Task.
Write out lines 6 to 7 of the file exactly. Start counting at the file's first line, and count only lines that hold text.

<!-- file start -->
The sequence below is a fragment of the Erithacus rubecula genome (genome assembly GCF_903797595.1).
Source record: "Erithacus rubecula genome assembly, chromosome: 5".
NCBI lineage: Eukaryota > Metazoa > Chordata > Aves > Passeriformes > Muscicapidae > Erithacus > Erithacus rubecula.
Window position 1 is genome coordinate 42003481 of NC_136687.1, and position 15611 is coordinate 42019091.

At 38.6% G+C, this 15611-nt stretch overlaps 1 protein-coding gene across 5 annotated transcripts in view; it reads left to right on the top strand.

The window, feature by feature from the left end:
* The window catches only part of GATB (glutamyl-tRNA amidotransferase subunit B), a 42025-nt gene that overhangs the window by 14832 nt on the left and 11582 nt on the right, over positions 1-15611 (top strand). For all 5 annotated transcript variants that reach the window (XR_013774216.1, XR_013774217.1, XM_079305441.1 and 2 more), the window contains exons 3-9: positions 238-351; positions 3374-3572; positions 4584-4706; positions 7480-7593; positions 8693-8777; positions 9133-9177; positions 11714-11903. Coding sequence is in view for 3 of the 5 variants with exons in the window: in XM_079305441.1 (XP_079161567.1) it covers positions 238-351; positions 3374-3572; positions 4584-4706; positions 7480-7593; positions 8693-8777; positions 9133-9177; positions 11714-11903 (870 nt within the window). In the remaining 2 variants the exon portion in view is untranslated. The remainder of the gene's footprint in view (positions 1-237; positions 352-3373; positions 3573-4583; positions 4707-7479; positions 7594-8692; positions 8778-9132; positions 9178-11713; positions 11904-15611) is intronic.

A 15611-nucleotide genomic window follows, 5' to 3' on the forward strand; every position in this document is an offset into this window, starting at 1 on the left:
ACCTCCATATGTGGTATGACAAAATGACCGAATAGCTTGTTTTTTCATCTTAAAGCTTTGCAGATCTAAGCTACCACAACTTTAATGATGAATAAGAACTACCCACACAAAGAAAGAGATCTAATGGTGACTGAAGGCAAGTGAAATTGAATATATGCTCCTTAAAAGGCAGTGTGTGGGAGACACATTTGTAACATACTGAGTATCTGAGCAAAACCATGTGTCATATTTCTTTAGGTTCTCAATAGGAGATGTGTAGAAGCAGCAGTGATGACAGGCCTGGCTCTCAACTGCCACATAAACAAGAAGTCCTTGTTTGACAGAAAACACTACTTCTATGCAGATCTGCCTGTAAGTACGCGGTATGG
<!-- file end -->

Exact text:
The window, feature by feature from the left end:
* The window catches only part of GATB (glutamyl-tRNA amidotransferase subunit B), a 42025-nt gene that overhangs the window by 14832 nt on the left and 11582 nt on the right, over positions 1-15611 (top strand). For all 5 annotated transcript variants that reach the window (XR_013774216.1, XR_013774217.1, XM_079305441.1 and 2 more), the window contains exons 3-9: positions 238-351; positions 3374-3572; positions 4584-4706; positions 7480-7593; positions 8693-8777; positions 9133-9177; positions 11714-11903. Coding sequence is in view for 3 of the 5 variants with exons in the window: in XM_079305441.1 (XP_079161567.1) it covers positions 238-351; positions 3374-3572; positions 4584-4706; positions 7480-7593; positions 8693-8777; positions 9133-9177; positions 11714-11903 (870 nt within the window). In the remaining 2 variants the exon portion in view is untranslated. The remainder of the gene's footprint in view (positions 1-237; positions 352-3373; positions 3573-4583; positions 4707-7479; positions 7594-8692; positions 8778-9132; positions 9178-11713; positions 11904-15611) is intronic.